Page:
Without a doubt, Pittsburgh has earned it's place among world-class marathons. Over 23,000 runners lined up at 7:00 a.m. on Sunday to begin the 26.2-mile trek through 13 of the city's neighborhoods. Scenic bridges, three rivers, two magnificent stadiums and enthusiastic crowd support served as perfect backdrops to a nearly perfect, 50-degree marathon morning. In all, between the marathon, half marathon, and Saturday's 5K races, over 30,000 runners enjoyed Pittsburgh Marathon's weekend.
Ethiopia's Gebo Burka Gamade smoked the course to take top honors, with a time of 2:16:30; while Clara Santucci, from Dilliner, Pennsylvania, who grew up in a one-room schoolhouse in rural West Virginia before graduating from West Virginia University, became the first American woman to win the Pittsburgh Marathon since 2009, finishing in 2:32:25.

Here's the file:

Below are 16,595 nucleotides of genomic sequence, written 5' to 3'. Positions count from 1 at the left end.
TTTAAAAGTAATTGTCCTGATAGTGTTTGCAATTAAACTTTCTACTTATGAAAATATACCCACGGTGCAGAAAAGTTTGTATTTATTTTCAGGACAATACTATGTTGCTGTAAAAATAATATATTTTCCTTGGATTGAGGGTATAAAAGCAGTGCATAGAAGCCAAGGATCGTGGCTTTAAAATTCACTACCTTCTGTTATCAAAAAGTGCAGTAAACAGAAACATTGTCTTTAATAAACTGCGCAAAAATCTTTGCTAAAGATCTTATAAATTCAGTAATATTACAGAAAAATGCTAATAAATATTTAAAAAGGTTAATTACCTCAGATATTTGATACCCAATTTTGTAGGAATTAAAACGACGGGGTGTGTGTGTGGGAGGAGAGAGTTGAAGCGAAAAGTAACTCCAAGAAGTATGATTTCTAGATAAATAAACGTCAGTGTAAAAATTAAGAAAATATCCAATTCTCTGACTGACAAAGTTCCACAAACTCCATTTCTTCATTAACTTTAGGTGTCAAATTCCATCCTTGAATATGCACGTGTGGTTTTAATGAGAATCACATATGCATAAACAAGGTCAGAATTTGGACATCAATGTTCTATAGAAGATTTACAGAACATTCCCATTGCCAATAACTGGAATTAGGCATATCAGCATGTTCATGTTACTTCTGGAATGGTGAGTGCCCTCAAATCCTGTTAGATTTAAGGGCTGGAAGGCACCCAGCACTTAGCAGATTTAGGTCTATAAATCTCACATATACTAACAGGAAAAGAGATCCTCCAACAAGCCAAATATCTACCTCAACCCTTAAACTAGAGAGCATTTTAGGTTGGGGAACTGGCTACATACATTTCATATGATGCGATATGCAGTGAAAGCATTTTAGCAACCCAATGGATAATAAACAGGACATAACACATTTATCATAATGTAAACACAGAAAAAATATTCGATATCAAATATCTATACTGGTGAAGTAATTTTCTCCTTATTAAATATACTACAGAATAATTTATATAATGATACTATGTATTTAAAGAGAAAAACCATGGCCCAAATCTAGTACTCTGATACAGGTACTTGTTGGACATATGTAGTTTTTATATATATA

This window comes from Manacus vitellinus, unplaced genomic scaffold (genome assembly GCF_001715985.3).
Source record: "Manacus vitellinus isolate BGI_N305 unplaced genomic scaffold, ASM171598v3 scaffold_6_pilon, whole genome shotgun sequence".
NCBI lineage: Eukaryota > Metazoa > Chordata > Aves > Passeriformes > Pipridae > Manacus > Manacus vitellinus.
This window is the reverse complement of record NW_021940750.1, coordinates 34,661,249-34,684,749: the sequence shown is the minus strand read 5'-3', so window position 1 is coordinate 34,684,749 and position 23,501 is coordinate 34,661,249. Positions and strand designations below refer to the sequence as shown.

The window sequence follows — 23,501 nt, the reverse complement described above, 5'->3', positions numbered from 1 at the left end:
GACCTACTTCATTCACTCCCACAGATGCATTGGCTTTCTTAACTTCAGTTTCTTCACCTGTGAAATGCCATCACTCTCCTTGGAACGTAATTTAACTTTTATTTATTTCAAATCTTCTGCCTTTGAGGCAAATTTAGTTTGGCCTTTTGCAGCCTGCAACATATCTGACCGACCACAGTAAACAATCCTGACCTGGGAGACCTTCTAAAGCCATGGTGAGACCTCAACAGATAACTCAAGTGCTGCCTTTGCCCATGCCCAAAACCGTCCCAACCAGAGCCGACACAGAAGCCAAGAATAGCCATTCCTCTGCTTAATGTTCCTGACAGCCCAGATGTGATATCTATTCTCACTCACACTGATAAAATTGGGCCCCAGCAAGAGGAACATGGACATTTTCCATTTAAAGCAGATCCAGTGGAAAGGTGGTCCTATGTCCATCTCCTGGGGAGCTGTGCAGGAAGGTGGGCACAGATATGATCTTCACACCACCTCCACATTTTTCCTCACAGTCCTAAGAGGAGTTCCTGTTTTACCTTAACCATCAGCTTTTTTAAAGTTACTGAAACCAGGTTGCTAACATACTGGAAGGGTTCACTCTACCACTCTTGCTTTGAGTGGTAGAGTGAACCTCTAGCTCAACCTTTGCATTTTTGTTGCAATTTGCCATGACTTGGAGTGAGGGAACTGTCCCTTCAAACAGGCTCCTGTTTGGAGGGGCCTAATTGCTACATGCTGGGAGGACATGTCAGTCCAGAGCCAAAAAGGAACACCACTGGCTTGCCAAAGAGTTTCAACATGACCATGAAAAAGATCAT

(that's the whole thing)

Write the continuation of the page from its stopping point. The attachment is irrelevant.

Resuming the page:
The race was superbly organized, and police managed the difficult task of traffic control on a day when a marathon, a Major League baseball game, and National Hockey League playoff game were being held in the same general area of the city.
The folks we met at my expo seminars were terrific, and the hospitality of those we encountered in the city was unparalleled. At Market Square, my wife and I enjoyed great food at the Diamond Café, and on Saturday, we took in the festive atmosphere at The Strip, where we consumed outstanding lobster rolls at Roland's Seafood Grill.
Still nursing a torn hamstring, on race morning I cheered the crowds of runners near our hotel, and managed a gorgeous four-mile run to The Confluence, at the juncture of the Allegheny, Monongahela, and Ohio Rivers.
Pittsburgh is a great city, and it can be proud of it's world-class marathon event.
Photographers surround Clara Santucci of Dilliner, Greene County, after she won the women's race at the 2014 Pittsburgh Marathon